host site, students who were in the same room with the instructor, and a
receiving site, students who received teaching via video-conferencing.
The results revealed that students preferred being in the same room with
the instructor; however, the receiving site students realized that
video-conferencing enables them to take classes that are not offered on
Sujithamrak’s interest in distance education developed when she was
a graduate student and presented this topic as a part of her seminar
course. She believes it is important for professors to find ways to
improve teaching methods, which in turn, will enhance students’
learning and understanding. She appreciates the opportunity to conduct
research and learn new teaching techniques. She would like to
incorporate student learning styles or preferences into her future
research, an idea that was inspired by
Dr. Earl Chrysler, BHSU
professor, when he was the business department head.
CHRIE is the global advocate of hospitality and tourism education for
schools, colleges, and universities offering programs in hotel and
restaurant management, foodservice management and culinary arts. The
international CHRIE conference annually attracts more than 500 leaders
and educators in the hospitality education field from all over the
“I have been a member of this organization since I was a graduate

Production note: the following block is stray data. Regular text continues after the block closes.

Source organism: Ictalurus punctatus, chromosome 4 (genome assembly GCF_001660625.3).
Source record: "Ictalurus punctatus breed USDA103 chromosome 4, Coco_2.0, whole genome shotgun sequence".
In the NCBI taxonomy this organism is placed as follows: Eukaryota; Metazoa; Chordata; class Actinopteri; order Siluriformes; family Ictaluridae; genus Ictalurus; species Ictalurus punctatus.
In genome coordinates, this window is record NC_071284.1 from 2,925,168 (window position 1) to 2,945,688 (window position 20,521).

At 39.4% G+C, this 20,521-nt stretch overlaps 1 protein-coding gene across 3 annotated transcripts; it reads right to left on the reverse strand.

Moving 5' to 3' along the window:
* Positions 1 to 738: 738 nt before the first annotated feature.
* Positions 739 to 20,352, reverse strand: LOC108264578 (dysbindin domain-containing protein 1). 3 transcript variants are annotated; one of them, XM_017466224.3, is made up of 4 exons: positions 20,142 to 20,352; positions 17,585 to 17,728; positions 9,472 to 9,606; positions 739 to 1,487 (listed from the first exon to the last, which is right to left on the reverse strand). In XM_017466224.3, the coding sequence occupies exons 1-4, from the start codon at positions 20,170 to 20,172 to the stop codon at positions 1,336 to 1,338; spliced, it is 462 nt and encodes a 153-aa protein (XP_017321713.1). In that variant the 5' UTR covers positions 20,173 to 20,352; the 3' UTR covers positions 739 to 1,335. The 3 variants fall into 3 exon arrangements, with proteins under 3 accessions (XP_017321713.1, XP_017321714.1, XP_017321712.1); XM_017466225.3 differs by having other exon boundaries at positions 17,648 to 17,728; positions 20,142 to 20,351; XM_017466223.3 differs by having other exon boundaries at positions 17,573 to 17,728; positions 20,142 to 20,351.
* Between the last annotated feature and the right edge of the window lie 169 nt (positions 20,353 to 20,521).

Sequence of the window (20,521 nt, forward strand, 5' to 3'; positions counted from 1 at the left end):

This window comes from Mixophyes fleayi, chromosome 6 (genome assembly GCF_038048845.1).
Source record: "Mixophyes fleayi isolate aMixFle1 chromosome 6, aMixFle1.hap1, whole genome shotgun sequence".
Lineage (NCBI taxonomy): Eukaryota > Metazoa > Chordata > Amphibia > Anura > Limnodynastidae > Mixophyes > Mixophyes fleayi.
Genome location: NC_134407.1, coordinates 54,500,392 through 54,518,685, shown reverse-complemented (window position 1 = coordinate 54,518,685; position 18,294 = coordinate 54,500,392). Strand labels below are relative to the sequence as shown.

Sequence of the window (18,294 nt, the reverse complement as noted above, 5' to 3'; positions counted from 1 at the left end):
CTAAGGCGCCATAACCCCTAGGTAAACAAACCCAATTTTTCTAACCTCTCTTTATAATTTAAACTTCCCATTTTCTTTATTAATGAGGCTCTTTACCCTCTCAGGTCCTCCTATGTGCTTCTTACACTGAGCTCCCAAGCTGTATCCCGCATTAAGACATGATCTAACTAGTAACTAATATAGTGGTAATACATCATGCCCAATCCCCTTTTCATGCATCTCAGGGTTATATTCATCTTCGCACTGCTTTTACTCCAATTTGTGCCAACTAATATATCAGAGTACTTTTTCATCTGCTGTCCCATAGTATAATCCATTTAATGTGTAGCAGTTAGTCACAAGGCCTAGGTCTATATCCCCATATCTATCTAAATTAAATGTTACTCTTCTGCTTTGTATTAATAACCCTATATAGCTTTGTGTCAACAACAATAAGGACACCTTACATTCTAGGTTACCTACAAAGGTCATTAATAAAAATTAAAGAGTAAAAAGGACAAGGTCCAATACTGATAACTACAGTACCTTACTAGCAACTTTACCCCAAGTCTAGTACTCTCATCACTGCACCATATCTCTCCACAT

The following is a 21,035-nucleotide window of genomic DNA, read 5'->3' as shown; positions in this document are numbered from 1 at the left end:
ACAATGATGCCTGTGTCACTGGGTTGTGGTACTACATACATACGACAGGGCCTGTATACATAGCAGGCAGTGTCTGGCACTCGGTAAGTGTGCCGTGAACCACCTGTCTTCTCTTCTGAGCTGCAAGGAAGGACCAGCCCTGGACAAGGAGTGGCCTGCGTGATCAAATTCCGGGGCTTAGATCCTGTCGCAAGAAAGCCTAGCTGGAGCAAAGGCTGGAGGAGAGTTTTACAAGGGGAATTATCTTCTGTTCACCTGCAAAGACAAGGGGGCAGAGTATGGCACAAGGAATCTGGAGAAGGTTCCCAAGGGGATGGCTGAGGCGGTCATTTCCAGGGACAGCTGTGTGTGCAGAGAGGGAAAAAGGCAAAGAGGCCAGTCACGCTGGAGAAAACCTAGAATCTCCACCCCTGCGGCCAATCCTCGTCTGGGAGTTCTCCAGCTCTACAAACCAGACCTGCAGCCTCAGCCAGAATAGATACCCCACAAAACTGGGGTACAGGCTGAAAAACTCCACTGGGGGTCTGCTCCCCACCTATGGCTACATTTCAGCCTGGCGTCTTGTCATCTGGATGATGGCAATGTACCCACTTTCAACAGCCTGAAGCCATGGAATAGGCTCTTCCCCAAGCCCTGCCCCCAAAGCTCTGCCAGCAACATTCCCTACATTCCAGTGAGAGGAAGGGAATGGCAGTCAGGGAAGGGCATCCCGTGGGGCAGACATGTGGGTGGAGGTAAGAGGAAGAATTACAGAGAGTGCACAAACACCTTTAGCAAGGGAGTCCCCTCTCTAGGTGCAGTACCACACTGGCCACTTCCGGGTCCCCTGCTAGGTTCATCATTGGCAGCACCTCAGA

student. Being a CHRIE member I gain access to current information and
research, which I always use to teach students. Now I am also a paper
reviewer for this organization and I am looking forward to being more
involved,” Sujithamrak said.
Sujithamrak received her doctorate in food service and hospitality
from Kansas State University in 1999. She has been a member of the BHSU
faculty since 2001.
Wolff speaks at Tinton
Centennial celebration - top
David Wolff, assistant professor of history at Black Hills State
University, was one of several speakers to address a Tinton Centennial
(1903-2003) celebration gathering recently. The event, sponsored by the
Lawrence County Historical Society, Pope and Talbot, the Beatty family
(property owners), Tinton Enterprises LTD, and Capmark Enterprises,
attracted more than 140 visitors to the site of the old northern hills
mining town. Chris Hills, author of “Gold Pans and Broken Picks” and
event coordinator, gave the opening remarks; Jessie (Schultz) Williams,
former Tinton resident, participated in the flag-raising ceremony; Dr.
Tom Hills, emeritus BHSU professor of political science, read from the
Declaration of Independence; and State Rep. John Teupel, gave the main
address. Visitors were treated to a walking tour of the site and a
announced for Yellow Jacket golf tournament - top
The Yellow Jacket Foundation at Black Hills State University will
have an additional $19,800 in its scholarship fund, a new all-time high,
thanks to the 13th annual Gold Dust Yellow Jacket Golf Classic and